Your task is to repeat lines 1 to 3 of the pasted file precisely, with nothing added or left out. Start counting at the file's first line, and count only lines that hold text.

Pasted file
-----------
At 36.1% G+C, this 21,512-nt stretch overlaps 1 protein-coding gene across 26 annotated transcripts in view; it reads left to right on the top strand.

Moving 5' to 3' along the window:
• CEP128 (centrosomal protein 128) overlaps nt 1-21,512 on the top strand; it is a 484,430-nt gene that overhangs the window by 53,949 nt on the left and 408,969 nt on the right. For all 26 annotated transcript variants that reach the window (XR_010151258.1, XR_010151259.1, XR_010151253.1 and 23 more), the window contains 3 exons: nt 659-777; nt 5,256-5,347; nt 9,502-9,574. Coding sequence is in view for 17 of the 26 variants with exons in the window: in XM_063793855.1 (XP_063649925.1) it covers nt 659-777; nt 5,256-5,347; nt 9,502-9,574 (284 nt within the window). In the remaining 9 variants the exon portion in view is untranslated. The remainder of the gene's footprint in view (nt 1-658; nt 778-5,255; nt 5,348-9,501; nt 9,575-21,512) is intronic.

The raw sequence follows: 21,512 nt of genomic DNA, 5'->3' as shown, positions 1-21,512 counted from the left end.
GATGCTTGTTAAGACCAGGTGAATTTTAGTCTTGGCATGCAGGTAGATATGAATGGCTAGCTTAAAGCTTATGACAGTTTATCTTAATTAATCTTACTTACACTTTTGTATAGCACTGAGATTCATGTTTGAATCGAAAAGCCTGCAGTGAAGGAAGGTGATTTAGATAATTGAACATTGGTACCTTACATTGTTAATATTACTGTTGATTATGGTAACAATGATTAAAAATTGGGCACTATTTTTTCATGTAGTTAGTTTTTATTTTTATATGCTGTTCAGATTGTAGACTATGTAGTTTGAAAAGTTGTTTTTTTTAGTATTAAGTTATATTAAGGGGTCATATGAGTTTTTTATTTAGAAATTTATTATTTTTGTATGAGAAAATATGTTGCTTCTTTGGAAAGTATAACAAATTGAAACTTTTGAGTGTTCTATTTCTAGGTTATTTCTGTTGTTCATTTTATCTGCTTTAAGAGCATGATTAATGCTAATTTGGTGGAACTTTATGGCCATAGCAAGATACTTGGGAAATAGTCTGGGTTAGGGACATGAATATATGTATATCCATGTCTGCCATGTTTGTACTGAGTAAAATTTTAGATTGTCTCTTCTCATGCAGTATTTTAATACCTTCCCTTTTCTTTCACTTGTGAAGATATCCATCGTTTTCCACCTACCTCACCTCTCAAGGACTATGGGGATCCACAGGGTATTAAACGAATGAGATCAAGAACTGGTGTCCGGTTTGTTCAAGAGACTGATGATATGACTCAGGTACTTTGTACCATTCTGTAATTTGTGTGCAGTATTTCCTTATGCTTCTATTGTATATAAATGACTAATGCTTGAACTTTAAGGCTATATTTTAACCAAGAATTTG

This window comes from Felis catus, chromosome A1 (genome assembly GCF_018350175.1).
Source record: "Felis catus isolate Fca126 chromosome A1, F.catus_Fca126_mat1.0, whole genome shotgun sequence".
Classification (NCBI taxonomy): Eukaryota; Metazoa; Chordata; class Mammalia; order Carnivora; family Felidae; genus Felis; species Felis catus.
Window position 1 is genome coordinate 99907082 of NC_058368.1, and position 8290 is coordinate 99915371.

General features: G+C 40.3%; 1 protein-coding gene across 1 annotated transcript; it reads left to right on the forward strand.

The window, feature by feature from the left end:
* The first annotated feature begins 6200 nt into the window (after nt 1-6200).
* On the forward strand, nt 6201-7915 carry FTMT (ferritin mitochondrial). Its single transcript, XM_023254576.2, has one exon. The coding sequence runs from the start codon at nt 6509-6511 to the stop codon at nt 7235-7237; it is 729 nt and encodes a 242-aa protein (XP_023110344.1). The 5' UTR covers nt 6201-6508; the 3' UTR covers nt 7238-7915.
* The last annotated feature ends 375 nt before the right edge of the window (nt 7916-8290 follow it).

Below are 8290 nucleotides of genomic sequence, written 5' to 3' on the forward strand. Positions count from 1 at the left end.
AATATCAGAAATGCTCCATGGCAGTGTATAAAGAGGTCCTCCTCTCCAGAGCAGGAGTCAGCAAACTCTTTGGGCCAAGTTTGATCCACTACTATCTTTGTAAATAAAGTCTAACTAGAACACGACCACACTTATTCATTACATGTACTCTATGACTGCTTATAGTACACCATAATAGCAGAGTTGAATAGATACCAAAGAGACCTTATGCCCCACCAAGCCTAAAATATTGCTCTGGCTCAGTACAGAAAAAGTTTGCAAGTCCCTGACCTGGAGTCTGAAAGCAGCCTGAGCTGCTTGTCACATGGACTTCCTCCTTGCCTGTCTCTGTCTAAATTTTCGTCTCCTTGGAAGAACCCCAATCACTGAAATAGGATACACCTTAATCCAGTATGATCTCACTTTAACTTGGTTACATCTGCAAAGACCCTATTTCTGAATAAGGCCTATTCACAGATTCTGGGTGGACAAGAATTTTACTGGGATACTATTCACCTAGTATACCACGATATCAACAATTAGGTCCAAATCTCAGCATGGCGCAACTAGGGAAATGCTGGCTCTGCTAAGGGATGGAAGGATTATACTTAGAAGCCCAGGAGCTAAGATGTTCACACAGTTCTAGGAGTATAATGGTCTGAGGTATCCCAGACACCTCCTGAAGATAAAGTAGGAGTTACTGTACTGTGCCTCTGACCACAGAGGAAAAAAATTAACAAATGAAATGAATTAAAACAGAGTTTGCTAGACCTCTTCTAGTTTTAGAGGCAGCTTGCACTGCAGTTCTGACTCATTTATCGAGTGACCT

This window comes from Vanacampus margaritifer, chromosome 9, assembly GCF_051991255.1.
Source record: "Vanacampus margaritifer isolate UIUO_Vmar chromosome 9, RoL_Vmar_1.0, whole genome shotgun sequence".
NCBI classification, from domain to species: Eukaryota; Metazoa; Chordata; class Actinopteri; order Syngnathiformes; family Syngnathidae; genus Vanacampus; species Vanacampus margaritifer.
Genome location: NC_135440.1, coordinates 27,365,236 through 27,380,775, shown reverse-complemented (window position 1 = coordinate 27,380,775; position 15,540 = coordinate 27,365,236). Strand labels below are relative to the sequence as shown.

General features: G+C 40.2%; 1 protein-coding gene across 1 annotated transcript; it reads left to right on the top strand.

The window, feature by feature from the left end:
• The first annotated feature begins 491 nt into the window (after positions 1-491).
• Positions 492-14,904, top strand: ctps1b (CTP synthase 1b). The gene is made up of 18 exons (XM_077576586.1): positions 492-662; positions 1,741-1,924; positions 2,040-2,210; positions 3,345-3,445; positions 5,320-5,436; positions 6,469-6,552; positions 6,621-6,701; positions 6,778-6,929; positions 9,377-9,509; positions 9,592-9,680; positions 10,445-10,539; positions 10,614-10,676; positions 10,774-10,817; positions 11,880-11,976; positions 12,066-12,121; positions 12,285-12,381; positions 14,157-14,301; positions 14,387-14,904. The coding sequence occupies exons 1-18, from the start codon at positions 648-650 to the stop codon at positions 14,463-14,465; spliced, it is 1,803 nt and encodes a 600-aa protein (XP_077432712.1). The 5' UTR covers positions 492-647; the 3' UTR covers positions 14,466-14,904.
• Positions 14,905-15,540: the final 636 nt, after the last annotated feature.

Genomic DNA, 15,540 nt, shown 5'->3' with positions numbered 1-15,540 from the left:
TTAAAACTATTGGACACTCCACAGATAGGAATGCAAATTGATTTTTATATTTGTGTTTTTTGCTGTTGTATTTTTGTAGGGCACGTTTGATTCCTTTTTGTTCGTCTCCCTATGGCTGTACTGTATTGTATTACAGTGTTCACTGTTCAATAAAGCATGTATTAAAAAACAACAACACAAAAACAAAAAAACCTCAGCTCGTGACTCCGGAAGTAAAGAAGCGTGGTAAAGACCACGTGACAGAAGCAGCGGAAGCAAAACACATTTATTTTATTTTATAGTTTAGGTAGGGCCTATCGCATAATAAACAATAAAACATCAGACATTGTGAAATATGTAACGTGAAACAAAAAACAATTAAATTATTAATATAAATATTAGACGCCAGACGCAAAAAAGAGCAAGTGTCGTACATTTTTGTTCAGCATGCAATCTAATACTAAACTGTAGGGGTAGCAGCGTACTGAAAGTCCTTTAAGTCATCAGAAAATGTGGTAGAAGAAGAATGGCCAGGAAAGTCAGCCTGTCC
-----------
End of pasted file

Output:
At 36.1% G+C, this 21,512-nt stretch overlaps 1 protein-coding gene across 26 annotated transcripts in view; it reads left to right on the top strand.

Moving 5' to 3' along the window:
• CEP128 (centrosomal protein 128) overlaps nt 1-21,512 on the top strand; it is a 484,430-nt gene that overhangs the window by 53,949 nt on the left and 408,969 nt on the right. For all 26 annotated transcript variants that reach the window (XR_010151258.1, XR_010151259.1, XR_010151253.1 and 23 more), the window contains 3 exons: nt 659-777; nt 5,256-5,347; nt 9,502-9,574. Coding sequence is in view for 17 of the 26 variants with exons in the window: in XM_063793855.1 (XP_063649925.1) it covers nt 659-777; nt 5,256-5,347; nt 9,502-9,574 (284 nt within the window). In the remaining 9 variants the exon portion in view is untranslated. The remainder of the gene's footprint in view (nt 1-658; nt 778-5,255; nt 5,348-9,501; nt 9,575-21,512) is intronic.